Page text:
This latest campaign, spearheaded by the Great British Beer Festival, begins as new findings show that percentage of young pub goers (18-24 year olds) visiting the pub regularly – once a week or more – has plummeted from 38 per cent to 16 per cent since the Festival was last held at Olympia in 2005.
During this same period over 8000 pubs have closed across the country. And, in the last 12 months alone, 39 per cent of all pub goers have visited the pub less than they did a year ago, or haven’t gone at all.
“Hard-working publicans have been hammered by the Government in recent times, and what we’ve seen in the past seven years is that young adults in particular have been priced out of an affordable night down their local pub,” said Mike Benner, Camra’s chief executive.
“The Government have encouraged people to use their pubs as community assets, yet this is a hollow message when punitive increases on the price of a pint have meant that consumers are deterred from visiting their local, causing beer sales figures in this country to fall flat.”
Beer tax e-petition
With research in the same poll showing that more than 1 in 2 regular pub goers prefer to drink at home than the pub because it is cheaper, Camra’s Great British Beer Festival is today also urging pub goers to sign a beer tax e-petition to call for an end to above inflation tax increases on their pint.
The petition has attracted over 72,000 signatures, and requires 100,000 to trigger a high profile debate in Parliament. Since 2008, beer tax has been hiked by 42 per cent, and 55 per cent of all UK adults agree that going to the pub has become an unaffordable activity.
Central to reversing the decline of Britain’s historic pub industry is real ale, with Camra’s Great British Beer Festival also today revealing how ‘Britain’s national drink’ can offer hope to the future of community pubs.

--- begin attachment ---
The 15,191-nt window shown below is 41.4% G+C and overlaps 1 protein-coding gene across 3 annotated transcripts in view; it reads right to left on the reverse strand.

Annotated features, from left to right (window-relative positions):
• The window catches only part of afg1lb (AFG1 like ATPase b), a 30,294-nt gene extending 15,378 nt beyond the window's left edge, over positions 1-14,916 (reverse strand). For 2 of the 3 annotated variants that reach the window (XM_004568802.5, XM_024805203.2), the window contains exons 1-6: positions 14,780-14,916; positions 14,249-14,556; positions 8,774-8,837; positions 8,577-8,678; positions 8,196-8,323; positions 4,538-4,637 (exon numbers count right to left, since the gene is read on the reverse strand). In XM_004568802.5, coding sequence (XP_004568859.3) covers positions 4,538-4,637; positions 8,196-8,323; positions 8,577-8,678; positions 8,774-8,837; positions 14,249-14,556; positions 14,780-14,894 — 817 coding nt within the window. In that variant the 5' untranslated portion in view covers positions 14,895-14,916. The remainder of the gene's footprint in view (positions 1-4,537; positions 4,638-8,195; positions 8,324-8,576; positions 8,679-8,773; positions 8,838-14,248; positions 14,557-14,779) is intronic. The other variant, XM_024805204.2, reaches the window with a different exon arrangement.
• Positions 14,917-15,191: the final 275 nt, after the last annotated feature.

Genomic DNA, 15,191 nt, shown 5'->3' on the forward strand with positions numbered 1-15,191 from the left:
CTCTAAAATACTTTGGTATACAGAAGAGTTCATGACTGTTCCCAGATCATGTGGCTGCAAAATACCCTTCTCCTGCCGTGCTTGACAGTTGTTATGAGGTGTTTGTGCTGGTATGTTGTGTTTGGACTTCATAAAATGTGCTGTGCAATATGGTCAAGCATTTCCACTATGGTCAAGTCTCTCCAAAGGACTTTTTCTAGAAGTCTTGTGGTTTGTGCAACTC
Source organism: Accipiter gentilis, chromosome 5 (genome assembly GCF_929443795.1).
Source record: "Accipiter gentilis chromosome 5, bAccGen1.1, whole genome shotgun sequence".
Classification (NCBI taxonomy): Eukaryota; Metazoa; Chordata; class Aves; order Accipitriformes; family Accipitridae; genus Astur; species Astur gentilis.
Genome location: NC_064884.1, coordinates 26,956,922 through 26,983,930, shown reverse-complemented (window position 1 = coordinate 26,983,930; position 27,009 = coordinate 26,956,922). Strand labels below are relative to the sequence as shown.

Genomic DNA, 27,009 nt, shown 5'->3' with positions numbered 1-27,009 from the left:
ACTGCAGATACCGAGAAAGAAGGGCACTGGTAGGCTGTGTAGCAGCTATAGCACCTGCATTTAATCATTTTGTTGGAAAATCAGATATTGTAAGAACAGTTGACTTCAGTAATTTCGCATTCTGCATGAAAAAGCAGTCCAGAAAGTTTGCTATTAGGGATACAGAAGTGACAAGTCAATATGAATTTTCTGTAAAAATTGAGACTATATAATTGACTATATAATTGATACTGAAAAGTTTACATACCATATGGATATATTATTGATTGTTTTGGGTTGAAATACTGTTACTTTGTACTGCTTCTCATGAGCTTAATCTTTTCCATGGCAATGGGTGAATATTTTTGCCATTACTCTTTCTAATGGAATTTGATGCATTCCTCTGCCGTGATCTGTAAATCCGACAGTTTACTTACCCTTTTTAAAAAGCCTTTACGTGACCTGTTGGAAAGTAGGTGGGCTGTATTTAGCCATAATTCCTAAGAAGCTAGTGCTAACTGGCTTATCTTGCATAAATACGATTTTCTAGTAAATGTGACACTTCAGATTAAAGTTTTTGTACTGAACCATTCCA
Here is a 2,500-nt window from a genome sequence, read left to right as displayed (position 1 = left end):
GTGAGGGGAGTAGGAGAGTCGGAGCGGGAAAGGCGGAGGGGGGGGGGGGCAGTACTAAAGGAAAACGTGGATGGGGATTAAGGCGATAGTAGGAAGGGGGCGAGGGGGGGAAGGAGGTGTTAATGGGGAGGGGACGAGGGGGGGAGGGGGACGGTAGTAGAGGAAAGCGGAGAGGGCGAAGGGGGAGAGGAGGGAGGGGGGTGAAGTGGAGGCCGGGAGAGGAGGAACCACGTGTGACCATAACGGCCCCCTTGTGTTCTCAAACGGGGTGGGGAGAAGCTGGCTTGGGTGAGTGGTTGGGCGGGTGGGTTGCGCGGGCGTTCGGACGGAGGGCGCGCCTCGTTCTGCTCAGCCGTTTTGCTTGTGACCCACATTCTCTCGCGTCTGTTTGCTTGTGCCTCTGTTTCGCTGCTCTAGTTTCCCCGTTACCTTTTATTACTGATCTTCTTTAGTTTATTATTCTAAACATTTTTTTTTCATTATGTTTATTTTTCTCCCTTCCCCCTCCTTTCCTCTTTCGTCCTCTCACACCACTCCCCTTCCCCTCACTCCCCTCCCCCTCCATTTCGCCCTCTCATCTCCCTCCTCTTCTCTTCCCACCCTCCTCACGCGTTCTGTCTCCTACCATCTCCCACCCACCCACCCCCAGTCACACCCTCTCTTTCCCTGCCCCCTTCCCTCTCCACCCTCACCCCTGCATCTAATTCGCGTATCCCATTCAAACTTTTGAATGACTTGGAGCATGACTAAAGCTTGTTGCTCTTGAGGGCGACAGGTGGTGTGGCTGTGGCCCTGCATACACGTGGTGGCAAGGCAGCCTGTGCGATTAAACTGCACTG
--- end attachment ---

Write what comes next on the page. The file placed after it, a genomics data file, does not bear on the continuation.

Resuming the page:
The new findings show:
- In four years, the percentage of 18-24 year olds having tried real ale has increased by 50 per cent from 30 per cent in 2008, to 46 per cent in the present day.
- In the same period, the percentage of women trying real ale has doubled - from 16 per cent in 2008, to 32 per cent.
- The real ale industry has experienced huge growth since the last time Camra held its Great British Beer Festival at London’s Olympia in 2005, with the number of brewers operational across the country having increased from 550 to over 850 in the present day. In addition, over 5,500 different real ales are now brewed nationwide.
Benner added: “The British beer industry is such a vibrant and diverse marketplace at the moment, and it has only been aided by the amount of pioneering new brewers coming into the industry.
“These brewers have given pubs a way of reaching out to local people through stocking local beer, and one of the most exciting aspects of this resurging interest in real ale is how accessible it is now becoming to consumers.
“Our research shows that 38% of young real ale drinking adults agree they go for a pint of Britain’s National Drink because they want to support local businesses. This is a key indicator that the nation’s new generation of real ale drinkers are desiring quality, local products, a vital trend which offers much hope to getting more young people back into pubs and reversing this decline.”